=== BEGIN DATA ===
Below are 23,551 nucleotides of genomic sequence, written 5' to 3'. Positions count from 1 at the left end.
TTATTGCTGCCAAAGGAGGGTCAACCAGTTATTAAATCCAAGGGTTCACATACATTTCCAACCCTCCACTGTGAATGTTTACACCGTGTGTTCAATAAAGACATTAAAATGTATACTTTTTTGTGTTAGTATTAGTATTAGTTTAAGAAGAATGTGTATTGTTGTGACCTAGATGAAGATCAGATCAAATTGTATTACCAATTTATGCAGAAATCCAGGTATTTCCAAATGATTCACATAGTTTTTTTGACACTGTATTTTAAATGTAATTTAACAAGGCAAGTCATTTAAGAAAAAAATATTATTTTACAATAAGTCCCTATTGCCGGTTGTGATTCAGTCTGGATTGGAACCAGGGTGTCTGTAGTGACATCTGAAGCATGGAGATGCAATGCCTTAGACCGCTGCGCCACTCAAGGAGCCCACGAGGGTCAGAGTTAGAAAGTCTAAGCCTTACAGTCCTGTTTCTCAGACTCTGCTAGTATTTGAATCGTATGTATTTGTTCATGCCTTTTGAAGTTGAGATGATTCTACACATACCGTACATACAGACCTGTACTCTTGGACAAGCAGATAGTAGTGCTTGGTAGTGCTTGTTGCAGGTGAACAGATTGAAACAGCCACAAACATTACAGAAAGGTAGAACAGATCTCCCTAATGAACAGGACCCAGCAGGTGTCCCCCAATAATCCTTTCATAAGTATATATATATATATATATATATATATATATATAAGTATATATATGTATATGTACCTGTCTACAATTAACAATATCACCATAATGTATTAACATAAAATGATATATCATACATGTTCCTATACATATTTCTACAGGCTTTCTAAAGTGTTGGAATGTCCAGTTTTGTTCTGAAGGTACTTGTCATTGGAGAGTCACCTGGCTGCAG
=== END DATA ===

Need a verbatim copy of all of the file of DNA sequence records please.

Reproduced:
Below are 23,551 nucleotides of genomic sequence, written 5' to 3'. Positions count from 1 at the left end.
TTATTGCTGCCAAAGGAGGGTCAACCAGTTATTAAATCCAAGGGTTCACATACATTTCCAACCCTCCACTGTGAATGTTTACACCGTGTGTTCAATAAAGACATTAAAATGTATACTTTTTTGTGTTAGTATTAGTATTAGTTTAAGAAGAATGTGTATTGTTGTGACCTAGATGAAGATCAGATCAAATTGTATTACCAATTTATGCAGAAATCCAGGTATTTCCAAATGATTCACATAGTTTTTTTGACACTGTATTTTAAATGTAATTTAACAAGGCAAGTCATTTAAGAAAAAAATATTATTTTACAATAAGTCCCTATTGCCGGTTGTGATTCAGTCTGGATTGGAACCAGGGTGTCTGTAGTGACATCTGAAGCATGGAGATGCAATGCCTTAGACCGCTGCGCCACTCAAGGAGCCCACGAGGGTCAGAGTTAGAAAGTCTAAGCCTTACAGTCCTGTTTCTCAGACTCTGCTAGTATTTGAATCGTATGTATTTGTTCATGCCTTTTGAAGTTGAGATGATTCTACACATACCGTACATACAGACCTGTACTCTTGGACAAGCAGATAGTAGTGCTTGGTAGTGCTTGTTGCAGGTGAACAGATTGAAACAGCCACAAACATTACAGAAAGGTAGAACAGATCTCCCTAATGAACAGGACCCAGCAGGTGTCCCCCAATAATCCTTTCATAAGTATATATATATATATATATATATATATATATATAAGTATATATATGTATATGTACCTGTCTACAATTAACAATATCACCATAATGTATTAACATAAAATGATATATCATACATGTTCCTATACATATTTCTACAGGCTTTCTAAAGTGTTGGAATGTCCAGTTTTGTTCTGAAGGTACTTGTCATTGGAGAGTCACCTGGCTGCAG